With the advent of newer generations of the Pentium® processor and other high operating temperature or high heat generating chips such as application specific integrated circuits (ASICS), which will be collectively referred to hereinafter as “high heat generating processors” or “high operating temperature chips,” it is becoming increasingly difficult to maintain such operating processors within desired operating temperature limits utilizing only a combination of heat sinks or finned heat exchangers subjected to air flow. Apparatus A of this invention is directed to a cooling system utilizing liquid as a coolant for specifically maintaining high operating temperature processors or chips within manufacturer's specified limits. Further, it is known that chip manufacturers typically reject or sell at reduced prices chips which exceed operating temperature specifications. Utilizing apparatus A of this invention may allow use of previously rejected chips which can be purchased at reduced rates.
Referring to FIG. 1, a computer housing generally designated as 10 is illustrated. The housing 10 is in a rectangular box form as is well-known in the prior art. The exemplary housing 10 includes a bottom 11, a first set of opposing sides 12 a and 12 b and a second set of opposing sides 14 a and 14 b, all of which are interconnected or formed integrally with the bottom 11. A chassis generally designated as 13 is mounted within the housing 10 in a known manner. The chassis 13 is generally rectangular so that the chassis has opposing sides (not shown, but parallel to and slightly smaller in dimension as the sides of the computer housing) to conform to the computer housing bottom 11 and sides 12 a-b and 14 a-b and includes mother board 15.
As is known in the art, the mother board 15 is positioned adjacent to bottom 11 of housing 10 to mount the various computer components which are utilized as known in the art. All the components necessary for a fully operating computer will not be described herein but are fully known to those of ordinary skill in the field of computer design. The components which will be specifically identified herein are those specifically relevant to this invention.
The mother board 15 includes a series of slot mountings (not shown but known in the art) which mount a series of “daughter” boards including boards such as microprocessor board 16 which actually mounts the Pentium® or other high heat generating processor. The advantage of mounting the principal high heat generating processor P onto a removable board 16 is that the computer may be enhanced by exchanging board 16 for a board containing a new and improved high heat generating chip. Other daughter boards such as a peripheral component interface board or a video interface board are mounted and identified as 17 and 18. It is also common to mount the processor chip in zero insertion force (ZIF) or low insertion force (LIF) sockets. Housing door or opening 19 mounts one or more bays for receiving floppy disk drives or compact disk drives as is known in the art. The rectangular structure generally designated at 20 is the mounting location for one or more such peripheral component units.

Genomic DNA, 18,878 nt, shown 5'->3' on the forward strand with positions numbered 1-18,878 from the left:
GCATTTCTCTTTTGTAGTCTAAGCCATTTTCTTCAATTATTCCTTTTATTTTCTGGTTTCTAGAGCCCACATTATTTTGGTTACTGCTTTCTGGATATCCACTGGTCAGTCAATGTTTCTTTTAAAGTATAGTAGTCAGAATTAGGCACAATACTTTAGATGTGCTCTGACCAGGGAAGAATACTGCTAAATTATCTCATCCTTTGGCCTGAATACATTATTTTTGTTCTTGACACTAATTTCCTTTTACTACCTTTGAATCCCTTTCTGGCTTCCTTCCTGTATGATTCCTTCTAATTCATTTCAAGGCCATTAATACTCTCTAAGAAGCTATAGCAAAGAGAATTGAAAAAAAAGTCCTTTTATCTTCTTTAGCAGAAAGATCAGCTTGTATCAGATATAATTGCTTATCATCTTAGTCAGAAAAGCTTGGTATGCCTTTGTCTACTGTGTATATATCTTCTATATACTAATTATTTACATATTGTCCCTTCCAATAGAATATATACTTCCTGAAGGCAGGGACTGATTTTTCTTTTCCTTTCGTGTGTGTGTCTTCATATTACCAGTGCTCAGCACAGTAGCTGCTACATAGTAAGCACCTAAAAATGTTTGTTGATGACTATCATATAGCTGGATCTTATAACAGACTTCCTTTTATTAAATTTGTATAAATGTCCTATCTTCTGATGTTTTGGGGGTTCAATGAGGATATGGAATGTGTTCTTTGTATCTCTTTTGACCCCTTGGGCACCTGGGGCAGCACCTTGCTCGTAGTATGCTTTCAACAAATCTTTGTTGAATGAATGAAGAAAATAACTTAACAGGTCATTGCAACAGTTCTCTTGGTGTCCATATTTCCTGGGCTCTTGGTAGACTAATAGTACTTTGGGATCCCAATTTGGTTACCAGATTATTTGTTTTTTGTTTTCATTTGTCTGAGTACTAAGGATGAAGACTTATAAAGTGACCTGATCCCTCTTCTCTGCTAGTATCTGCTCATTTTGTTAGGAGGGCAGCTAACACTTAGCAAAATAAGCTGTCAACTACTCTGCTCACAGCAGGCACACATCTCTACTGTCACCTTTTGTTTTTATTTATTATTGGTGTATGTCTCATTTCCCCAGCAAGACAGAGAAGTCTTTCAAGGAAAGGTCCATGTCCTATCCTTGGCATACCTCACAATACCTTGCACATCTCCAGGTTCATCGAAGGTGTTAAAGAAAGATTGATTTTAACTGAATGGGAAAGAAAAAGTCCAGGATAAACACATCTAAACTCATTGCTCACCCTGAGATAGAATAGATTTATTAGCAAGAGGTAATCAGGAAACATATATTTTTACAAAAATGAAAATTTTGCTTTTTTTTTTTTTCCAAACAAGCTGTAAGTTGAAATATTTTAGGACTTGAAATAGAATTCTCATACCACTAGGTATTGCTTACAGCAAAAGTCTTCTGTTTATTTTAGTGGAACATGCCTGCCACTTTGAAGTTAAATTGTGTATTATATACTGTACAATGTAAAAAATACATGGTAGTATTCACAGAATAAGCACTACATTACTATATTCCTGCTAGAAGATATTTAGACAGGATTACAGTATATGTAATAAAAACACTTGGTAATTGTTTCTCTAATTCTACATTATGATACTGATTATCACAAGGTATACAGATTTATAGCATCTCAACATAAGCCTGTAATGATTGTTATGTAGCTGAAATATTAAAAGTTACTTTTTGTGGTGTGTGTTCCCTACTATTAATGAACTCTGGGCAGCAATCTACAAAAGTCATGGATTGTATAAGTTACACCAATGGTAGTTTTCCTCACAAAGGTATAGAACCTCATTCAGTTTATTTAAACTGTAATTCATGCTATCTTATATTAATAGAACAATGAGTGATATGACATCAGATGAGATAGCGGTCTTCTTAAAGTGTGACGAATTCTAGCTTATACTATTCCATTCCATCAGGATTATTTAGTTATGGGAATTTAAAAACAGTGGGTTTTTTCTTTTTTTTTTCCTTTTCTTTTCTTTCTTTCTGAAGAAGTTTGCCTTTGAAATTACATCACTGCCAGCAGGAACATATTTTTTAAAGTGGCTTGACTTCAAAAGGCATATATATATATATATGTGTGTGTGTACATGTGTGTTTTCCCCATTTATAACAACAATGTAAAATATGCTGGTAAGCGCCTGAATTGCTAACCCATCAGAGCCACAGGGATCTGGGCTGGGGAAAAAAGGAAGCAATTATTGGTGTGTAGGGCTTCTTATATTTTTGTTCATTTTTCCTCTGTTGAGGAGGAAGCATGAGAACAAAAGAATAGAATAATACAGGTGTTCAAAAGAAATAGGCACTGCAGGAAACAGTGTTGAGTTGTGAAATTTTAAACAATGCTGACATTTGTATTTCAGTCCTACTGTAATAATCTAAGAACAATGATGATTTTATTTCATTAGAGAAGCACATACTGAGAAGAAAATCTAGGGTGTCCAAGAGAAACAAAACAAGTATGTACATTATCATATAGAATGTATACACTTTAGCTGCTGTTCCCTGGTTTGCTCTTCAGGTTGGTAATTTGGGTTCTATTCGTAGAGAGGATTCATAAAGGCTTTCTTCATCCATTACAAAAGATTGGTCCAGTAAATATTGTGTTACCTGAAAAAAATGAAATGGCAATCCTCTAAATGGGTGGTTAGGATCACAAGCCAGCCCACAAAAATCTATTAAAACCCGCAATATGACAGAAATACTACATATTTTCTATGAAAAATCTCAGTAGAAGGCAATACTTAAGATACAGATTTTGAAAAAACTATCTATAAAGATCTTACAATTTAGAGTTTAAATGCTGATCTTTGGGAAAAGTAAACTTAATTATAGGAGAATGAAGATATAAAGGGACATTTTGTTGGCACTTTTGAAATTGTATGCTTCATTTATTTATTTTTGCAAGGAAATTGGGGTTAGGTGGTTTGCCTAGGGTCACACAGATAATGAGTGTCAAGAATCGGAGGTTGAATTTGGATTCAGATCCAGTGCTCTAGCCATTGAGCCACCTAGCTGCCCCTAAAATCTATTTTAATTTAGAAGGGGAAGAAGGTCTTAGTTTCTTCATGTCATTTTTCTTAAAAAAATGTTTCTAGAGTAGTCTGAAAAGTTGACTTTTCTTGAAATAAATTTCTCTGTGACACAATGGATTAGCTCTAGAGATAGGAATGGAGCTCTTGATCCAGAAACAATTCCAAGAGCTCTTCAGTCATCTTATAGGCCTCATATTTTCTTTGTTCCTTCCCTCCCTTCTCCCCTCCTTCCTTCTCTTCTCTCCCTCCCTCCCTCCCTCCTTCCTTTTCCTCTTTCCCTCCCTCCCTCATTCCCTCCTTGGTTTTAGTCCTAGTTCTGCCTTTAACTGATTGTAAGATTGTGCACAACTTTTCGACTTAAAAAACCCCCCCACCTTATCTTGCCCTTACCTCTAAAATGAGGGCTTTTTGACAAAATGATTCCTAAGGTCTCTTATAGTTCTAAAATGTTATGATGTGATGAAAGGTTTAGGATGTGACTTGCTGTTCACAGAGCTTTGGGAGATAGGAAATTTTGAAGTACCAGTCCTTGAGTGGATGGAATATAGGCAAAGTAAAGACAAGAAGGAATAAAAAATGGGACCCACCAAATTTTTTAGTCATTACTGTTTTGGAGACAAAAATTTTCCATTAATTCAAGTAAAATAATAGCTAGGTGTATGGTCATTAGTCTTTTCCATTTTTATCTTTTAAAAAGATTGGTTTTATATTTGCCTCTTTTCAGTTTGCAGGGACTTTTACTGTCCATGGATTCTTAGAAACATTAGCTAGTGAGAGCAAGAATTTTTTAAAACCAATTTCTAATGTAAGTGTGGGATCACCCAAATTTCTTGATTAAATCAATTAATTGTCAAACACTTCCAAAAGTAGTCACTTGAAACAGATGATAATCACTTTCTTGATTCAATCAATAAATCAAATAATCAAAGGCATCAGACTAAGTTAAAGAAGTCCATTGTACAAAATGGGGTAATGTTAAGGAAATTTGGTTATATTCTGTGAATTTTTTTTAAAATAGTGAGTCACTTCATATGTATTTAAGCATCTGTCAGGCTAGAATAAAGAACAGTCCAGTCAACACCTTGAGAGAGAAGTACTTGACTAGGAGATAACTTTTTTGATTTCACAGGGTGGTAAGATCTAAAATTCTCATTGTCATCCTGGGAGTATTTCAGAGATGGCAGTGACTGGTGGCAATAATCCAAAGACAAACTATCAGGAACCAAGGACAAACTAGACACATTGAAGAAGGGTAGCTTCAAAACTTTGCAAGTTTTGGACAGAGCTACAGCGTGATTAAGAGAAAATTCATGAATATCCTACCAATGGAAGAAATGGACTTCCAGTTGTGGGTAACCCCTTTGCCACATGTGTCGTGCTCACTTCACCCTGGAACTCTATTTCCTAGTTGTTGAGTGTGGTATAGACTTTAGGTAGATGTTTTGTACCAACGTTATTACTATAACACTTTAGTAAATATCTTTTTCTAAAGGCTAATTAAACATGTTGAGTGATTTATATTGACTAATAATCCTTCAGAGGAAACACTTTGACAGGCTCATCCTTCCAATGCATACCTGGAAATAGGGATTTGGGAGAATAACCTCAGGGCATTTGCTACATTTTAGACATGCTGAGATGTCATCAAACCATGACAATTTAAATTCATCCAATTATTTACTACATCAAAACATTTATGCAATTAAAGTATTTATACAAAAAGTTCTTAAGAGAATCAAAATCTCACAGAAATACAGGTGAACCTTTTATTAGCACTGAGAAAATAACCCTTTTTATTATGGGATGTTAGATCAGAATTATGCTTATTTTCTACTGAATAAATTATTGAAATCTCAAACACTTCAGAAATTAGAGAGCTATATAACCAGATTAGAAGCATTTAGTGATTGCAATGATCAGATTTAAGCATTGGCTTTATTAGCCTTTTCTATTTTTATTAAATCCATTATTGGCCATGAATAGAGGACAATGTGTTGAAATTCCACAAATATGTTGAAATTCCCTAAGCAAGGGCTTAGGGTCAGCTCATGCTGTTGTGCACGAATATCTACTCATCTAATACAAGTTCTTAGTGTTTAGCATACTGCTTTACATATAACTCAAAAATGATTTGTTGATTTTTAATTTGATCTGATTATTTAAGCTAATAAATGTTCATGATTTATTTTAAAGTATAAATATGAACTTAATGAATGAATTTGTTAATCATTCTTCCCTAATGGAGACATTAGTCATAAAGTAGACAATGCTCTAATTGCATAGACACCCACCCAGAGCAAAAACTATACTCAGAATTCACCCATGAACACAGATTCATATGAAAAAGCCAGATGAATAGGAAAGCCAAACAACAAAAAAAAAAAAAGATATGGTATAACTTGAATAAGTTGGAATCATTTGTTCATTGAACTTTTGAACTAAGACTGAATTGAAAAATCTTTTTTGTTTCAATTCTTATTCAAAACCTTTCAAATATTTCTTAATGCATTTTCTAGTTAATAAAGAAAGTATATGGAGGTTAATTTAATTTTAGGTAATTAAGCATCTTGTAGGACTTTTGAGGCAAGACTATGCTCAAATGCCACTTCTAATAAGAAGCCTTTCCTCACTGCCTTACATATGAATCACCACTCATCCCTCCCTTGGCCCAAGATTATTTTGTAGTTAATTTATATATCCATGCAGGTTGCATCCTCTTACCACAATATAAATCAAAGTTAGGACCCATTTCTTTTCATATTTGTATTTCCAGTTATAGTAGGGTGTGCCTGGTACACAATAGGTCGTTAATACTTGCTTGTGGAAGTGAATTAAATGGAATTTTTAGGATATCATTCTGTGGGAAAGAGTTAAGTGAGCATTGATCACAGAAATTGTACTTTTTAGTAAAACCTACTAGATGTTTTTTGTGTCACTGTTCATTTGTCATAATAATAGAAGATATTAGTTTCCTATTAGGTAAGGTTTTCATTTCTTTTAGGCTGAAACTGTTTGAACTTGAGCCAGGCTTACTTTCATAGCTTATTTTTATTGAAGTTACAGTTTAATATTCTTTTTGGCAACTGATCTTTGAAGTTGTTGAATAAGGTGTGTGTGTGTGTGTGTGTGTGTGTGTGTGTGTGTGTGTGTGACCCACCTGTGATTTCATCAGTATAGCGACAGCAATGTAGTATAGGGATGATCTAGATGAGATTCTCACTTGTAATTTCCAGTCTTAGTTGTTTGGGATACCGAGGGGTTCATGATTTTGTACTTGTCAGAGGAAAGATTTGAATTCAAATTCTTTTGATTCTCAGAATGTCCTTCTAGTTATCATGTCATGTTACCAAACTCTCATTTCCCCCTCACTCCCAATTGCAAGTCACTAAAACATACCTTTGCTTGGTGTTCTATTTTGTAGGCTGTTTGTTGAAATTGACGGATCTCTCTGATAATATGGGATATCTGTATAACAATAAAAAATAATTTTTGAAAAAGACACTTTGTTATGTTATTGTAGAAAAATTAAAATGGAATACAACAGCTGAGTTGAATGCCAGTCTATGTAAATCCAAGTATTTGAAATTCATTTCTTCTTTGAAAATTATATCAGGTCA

A power supply 21 is mounted in the corner of the housing formed by sides 14 a and 12 b such that no coolant leak could flow into the power supply primary side under any operating condition due to gravity or entrainment in the air flow. A computer cooling fan 22 is mounted adjacent to the power supply 21. A series of slots 23 are formed in the side or face 14 b in order to allow for the in flow or out flow of air for circulation through the housing.
Apparatus A of this invention continuously provides liquid coolant to the high operating temperature chip P and includes a pump generally designated as 30, an air-side heat exchanger generally designated as 32 and a heat transfer plate 34. The pump 30, which may be mounted at any convenient location within the confines of the chassis 13, provides a closed loop liquid coolant circulation system for pumping coolant between the air-side heat exchanger 32 and the plate heat exchanger 34. The air side heat exchanger 32 is illustrated in detail in FIG. 3. The air side heat exchanger 32 can be any of a number of commercially available heat exchangers. In the current preferred embodiment heat exchanger 32 of FIG. 3 may be similar to a 720 series heat exchanger having a transfer capacity up to 18 kw sold by EG&G Division of Wakefield Engineering of Wakefield, Massachusetts. The series 720 heat exchanger 32 utilizes copper tubing 32 a which extends from inlet 32 c and is formed in a serpentine configuration which exits the unit at outlet 32 b. A frame for mounting the serpentine configuration of the copper tubing 32 a is generally rectangular in configuration and designated by the number 33, and is made of aluminum. The air side fins 32 d are mounted within the aluminum frame 33 and attached to the serpentine configuration of copper tubing in a known manner. The unit comes with an available standard Rotron Muffin Fan tm XL Model No. MX2A3 or another fan unit 22 may be used as is known in the art. In any event, it is desirable to mount the air side heat exchanger 32 immediately adjacent to the fan unit 22 for greatest heat transfer efficiency to reduce the temperature of liquid coolant flowing therethrough. The pump 30 to be utilized should have a diameter of no greater than 2.5 inches and a length of no greater than 5.0 inches. The pump 30 should have a flammability rating of UL94 94V-2 and UL motor overload and lock rotor rating of UL 1950. For purposes of definition, the pump 30 has low pressure entry port 30 a and a high pressure exit port 30 b.